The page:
Feeds

Desperately seeking WLAN apps for London

Westminster offers prizes to get citizens using city Wi-Fi

Secure remote control for conventional and virtual desktops

Wireless Event City wireless LAN pioneer Westminster City Council has kicked off a competition to find new applications to run on its planned city-wide Wi-Fi network.

Along with sponsors BT and Vertex, it is offering prizes of £1,000 in each of three categories: Wireless Living to improve the daily life of individuals, Wireless Neighbourhood to benefit groups and communities, and Wireless Business. A fourth £1,000 is on offer for the best idea from the three partners' own staff.

Contestants are invited to design applications in up to 1,000 words and submit them on the competition website.

So does this mean that Westminster is having trouble finding enough uses for its city-wide WLAN? Certainly not, said councillor and city cabinet member Daniel Astaire.

"Westminster has the ambition to be the greatest city to work, live, and play in anywhere in the world," he enthused. "So we need to embrace new technology and find ways to be more efficient.

"We're already moving our own services to wireless, but there's a lot more we've not thought of. I hope we'll have some ideas that could even be rolled out across the city in 2008."

It does seem though that the council has realised that its WLAN plan was short of personal value to taxpayers. So far, its main users are council field staff - parking attendants, environmental health officers and the like - plus those members of the public willing to pay for access to its BT OpenZone overlay. Free services are limited to exciting stuff such as access to the council's own website.

Jon Lane, who runs BT's Wireless Cities programme, acknowledged that if city WLANs are seen to benefit only council staff and business travellers, they could well hit problems - even before the scaremongers spot the first Wi-Fi aerial going up outside a Westminster primary school.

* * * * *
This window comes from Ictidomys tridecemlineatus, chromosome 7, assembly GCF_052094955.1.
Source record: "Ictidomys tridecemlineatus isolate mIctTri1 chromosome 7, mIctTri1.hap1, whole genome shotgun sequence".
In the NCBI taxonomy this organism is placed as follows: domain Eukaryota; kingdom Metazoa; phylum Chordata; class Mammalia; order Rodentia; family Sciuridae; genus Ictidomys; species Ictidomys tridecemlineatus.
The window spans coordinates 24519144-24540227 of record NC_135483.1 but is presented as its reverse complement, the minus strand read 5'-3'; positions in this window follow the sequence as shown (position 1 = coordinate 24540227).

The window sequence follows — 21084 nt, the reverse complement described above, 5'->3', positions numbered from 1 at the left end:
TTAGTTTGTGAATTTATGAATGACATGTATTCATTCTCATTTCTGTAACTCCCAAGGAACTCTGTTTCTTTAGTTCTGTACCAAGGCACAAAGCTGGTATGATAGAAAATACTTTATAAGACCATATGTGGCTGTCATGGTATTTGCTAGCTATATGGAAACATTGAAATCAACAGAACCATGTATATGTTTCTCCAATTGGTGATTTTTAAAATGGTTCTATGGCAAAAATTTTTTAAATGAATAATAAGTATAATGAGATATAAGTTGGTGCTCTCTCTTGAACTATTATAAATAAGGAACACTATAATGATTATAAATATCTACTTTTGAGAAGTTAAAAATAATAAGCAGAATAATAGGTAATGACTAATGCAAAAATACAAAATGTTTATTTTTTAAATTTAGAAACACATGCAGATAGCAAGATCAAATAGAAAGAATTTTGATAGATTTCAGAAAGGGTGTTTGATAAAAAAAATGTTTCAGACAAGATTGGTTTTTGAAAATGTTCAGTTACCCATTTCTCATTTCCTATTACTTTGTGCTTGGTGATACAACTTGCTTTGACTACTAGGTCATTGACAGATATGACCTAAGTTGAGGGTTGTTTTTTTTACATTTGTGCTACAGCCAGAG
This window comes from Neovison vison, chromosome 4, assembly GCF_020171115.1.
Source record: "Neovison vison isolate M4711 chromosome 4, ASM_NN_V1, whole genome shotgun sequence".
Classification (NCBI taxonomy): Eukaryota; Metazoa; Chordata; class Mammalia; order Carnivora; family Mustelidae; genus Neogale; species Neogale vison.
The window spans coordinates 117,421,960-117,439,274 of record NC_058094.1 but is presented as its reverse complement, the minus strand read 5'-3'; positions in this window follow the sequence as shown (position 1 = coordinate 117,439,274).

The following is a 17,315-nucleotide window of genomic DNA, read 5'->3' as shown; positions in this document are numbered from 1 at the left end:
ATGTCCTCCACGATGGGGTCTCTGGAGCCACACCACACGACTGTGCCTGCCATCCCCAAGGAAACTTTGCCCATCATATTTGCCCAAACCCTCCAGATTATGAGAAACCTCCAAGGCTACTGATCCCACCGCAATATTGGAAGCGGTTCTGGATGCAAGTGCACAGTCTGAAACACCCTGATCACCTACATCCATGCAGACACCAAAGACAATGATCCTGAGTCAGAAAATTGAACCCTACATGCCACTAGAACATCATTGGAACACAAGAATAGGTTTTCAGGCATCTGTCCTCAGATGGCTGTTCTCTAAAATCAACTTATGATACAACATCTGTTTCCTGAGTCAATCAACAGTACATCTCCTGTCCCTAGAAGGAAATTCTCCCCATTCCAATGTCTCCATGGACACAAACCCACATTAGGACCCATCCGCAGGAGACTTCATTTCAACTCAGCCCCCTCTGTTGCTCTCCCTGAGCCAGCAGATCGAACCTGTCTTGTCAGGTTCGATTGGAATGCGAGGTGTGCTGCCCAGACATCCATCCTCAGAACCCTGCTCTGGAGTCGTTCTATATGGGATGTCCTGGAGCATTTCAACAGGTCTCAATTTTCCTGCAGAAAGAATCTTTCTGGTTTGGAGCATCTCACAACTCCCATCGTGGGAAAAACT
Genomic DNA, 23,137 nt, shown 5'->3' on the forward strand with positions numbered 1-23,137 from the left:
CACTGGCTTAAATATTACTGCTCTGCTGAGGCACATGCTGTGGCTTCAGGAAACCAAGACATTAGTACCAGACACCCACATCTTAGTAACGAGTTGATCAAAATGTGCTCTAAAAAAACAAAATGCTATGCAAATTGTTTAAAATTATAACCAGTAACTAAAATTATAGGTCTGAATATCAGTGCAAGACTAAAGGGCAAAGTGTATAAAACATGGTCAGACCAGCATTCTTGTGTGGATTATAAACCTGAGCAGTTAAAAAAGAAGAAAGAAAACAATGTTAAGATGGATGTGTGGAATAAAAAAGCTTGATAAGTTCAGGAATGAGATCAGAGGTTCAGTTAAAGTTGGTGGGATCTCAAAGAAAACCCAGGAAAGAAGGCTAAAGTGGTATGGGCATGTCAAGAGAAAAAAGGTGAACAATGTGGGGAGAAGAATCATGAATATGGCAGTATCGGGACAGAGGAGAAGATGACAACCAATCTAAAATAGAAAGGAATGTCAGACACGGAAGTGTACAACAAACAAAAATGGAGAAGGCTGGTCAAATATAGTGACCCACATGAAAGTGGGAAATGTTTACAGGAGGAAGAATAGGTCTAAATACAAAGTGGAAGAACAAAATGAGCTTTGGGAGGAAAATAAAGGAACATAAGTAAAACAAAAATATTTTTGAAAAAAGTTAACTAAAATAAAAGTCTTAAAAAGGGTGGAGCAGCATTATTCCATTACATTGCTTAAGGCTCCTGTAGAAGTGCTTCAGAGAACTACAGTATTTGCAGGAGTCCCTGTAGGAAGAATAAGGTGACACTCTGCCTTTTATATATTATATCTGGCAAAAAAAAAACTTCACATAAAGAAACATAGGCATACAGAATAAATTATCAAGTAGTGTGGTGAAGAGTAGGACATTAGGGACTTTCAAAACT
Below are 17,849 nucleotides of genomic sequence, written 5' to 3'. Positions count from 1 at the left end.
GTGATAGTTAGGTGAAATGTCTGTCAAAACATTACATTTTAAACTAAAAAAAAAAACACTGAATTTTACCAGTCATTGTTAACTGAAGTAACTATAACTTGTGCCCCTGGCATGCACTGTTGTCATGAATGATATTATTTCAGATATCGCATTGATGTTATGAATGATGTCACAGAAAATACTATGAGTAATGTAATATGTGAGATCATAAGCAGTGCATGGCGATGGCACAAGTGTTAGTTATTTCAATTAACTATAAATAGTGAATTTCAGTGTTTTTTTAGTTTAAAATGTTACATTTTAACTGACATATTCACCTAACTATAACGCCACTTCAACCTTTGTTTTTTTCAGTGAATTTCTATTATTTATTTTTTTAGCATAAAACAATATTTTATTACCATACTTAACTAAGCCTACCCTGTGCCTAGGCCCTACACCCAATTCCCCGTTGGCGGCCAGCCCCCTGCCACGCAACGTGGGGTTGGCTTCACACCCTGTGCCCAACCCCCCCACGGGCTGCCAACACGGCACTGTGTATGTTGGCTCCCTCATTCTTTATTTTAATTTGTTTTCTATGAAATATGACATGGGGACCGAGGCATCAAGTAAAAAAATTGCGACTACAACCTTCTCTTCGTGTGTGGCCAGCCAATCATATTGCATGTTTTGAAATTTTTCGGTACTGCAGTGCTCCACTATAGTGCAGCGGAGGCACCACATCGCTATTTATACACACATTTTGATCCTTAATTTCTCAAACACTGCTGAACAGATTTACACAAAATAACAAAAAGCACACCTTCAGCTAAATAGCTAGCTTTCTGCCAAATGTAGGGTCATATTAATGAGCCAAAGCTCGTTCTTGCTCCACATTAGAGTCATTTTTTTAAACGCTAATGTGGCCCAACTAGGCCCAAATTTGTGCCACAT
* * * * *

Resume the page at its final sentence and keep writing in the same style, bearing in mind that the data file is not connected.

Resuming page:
"The key challenge is to move from the current range of fairly simple services to a new range of services and devices," he said. "The interesting thing for me was how quickly people came up with ideas such as 'Couldn't we do this...' or 'Couldn't we do that...'."

The sample suggestions offered by Westminster and its partners are predictable enough though, ranging from finding parking spaces online to information for tourists and visitors.

The Westminster network was piloted in Soho and some of the city's housing estates. Covent Garden and Whitehall are next, and Westminster's whole eight square miles should be covered by the end of 2008, according to Astaire.

Secure remote control for conventional and virtual desktops

More from The Register

next story
Mighty Blighty broadbanders beg: Let us lay cable in BT's, er, ducts
Complain to Ofcom that telco has 'effective monopoly'
Download alert: Nearly ALL top 100 Android, iOS paid apps hacked
Attack of the Clones? Yeah, but much, much scarier – report
Broadband sellers in the UK are UP TO no good, says Which?
Speedy network claims only apply to 10% of customers
Virgin Media struck dumb by NATIONWIDE packet loss balls-up
Turning it off and on again fixes glitch 12 HOURS LATER
Yahoo! blames! MONSTER! email! OUTAGE! on! CUT! CABLE! bungle!
Weekend woe for BT as telco struggles to restore service
Fujitsu CTO: We'll be 3D-printing tech execs in 15 years
Fleshy techie disses network neutrality, helmet-less motorcyclists
Facebook, working on Facebook at Work, works on Facebook. At Work
You don't want your cat or drunk pics at the office
Soz, web devs: Google snatches its Wallet off the table
Killing off web service in 3 months... but app-happy bonkers are fine
prev story

Whitepapers

Why and how to choose the right cloud vendor
The benefits of cloud-based storage in your processes. Eliminate onsite, disk-based backup and archiving in favor of cloud-based data protection.
Getting started with customer-focused identity management
Learn why identity is a fundamental requirement to digital growth, and how without it there is no way to identify and engage customers in a meaningful way.
10 threats to successful enterprise endpoint backup
10 threats to a successful backup including issues with BYOD, slow backups and ineffective security.
High Performance for All
While HPC is not new, it has traditionally been seen as a specialist area – is it now geared up to meet more mainstream requirements?
The hidden costs of self-signed SSL certificates
Exploring the true TCO for self-signed SSL certificates, including a side-by-side comparison of a self-signed architecture versus working with a third-party SSL vendor.